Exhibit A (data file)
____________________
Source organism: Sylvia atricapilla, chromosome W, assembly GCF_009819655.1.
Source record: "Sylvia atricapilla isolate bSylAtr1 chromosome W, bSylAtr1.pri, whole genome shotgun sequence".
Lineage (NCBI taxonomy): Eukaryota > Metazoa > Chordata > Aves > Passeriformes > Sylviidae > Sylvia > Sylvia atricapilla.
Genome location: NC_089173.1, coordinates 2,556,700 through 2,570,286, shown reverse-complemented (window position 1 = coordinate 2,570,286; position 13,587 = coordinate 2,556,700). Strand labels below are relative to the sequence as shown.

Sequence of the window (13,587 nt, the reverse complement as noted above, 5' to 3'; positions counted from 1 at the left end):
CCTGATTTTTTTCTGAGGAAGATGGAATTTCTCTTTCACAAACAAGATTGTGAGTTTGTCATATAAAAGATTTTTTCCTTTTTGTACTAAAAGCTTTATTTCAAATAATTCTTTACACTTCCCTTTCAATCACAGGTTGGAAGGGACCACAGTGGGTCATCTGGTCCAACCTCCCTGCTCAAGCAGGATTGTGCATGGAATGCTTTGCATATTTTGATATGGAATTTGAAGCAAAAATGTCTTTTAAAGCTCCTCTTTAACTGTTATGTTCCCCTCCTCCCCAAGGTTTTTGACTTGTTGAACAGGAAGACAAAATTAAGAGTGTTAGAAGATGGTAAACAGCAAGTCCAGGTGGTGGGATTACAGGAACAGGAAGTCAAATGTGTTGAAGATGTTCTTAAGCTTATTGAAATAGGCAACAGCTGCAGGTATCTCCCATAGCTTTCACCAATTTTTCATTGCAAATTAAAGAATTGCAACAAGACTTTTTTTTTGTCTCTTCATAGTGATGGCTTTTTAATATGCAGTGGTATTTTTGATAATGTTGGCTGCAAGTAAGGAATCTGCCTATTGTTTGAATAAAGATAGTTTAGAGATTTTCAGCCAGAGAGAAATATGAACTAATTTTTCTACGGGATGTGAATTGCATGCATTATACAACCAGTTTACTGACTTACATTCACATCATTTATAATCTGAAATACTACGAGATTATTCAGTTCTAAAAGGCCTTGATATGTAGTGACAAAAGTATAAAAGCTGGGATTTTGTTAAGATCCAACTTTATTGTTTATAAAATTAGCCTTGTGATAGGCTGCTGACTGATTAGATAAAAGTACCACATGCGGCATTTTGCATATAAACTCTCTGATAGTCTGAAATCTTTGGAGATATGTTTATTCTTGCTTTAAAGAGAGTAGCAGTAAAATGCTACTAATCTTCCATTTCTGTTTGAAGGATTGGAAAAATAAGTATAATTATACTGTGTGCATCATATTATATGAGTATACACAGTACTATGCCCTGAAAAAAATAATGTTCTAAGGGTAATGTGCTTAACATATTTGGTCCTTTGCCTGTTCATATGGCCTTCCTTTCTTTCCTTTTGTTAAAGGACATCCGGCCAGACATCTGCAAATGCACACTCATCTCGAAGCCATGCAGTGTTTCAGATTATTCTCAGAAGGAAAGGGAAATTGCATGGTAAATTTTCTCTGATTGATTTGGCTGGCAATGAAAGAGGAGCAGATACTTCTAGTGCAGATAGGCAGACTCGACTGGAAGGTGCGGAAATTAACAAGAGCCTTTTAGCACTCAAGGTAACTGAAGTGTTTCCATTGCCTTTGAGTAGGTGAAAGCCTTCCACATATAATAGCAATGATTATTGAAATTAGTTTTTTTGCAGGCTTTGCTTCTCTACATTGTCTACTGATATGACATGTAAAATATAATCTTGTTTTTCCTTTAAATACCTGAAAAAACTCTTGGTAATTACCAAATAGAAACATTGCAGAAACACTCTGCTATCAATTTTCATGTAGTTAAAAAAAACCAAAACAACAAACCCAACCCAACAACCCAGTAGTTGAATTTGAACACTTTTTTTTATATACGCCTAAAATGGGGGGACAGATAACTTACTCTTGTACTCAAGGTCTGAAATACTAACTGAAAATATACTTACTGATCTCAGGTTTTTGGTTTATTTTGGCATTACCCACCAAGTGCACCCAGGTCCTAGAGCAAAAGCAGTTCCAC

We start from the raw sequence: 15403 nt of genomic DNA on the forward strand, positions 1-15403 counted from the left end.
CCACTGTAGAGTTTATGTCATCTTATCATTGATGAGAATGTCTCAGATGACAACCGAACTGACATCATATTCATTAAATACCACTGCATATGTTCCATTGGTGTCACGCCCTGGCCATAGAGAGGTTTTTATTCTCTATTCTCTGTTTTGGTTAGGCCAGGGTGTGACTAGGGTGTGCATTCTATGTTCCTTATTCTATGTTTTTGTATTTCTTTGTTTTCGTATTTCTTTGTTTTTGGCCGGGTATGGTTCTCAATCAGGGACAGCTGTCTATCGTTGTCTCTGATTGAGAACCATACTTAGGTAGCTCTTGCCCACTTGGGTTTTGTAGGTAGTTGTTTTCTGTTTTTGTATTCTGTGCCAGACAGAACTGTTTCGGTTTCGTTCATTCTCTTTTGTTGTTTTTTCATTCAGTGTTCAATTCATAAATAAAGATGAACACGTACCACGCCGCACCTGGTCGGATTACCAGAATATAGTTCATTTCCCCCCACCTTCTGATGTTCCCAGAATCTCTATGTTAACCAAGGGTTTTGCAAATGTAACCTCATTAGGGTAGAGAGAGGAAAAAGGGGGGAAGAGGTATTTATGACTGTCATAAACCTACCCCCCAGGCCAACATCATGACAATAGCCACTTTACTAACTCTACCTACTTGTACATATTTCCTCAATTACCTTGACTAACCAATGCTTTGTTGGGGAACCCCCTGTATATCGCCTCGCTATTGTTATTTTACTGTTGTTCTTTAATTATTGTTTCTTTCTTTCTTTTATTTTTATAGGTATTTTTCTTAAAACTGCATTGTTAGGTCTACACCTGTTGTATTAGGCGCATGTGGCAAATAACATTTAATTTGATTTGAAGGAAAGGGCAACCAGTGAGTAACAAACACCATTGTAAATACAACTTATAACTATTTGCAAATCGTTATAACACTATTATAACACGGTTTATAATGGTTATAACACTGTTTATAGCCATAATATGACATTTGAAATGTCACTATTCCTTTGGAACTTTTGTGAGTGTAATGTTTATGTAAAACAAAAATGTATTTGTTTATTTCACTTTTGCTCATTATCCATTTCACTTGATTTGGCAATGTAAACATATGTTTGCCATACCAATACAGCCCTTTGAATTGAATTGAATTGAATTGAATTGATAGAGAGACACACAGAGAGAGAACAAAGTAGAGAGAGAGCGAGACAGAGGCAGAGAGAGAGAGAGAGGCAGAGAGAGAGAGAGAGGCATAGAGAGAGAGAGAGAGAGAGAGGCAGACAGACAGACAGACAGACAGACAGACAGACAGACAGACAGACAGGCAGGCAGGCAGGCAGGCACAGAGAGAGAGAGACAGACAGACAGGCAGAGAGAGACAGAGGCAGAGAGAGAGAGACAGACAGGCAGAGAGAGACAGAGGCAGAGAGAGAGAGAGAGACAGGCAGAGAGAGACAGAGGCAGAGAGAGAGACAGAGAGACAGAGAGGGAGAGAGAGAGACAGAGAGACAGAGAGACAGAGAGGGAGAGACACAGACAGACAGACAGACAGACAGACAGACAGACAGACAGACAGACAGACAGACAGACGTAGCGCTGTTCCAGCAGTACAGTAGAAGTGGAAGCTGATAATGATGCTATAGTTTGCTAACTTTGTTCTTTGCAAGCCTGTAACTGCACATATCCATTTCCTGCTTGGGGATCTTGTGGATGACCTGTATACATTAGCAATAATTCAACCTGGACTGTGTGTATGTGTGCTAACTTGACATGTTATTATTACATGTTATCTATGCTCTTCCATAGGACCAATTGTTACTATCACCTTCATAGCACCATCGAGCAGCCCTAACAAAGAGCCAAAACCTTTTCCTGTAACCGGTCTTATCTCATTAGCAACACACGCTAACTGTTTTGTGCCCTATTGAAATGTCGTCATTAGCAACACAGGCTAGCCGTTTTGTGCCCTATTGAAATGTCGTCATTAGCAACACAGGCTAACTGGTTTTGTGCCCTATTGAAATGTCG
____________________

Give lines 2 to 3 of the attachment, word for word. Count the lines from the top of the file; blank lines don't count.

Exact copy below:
Source record: "Sylvia atricapilla isolate bSylAtr1 chromosome W, bSylAtr1.pri, whole genome shotgun sequence".
Lineage (NCBI taxonomy): Eukaryota > Metazoa > Chordata > Aves > Passeriformes > Sylviidae > Sylvia > Sylvia atricapilla.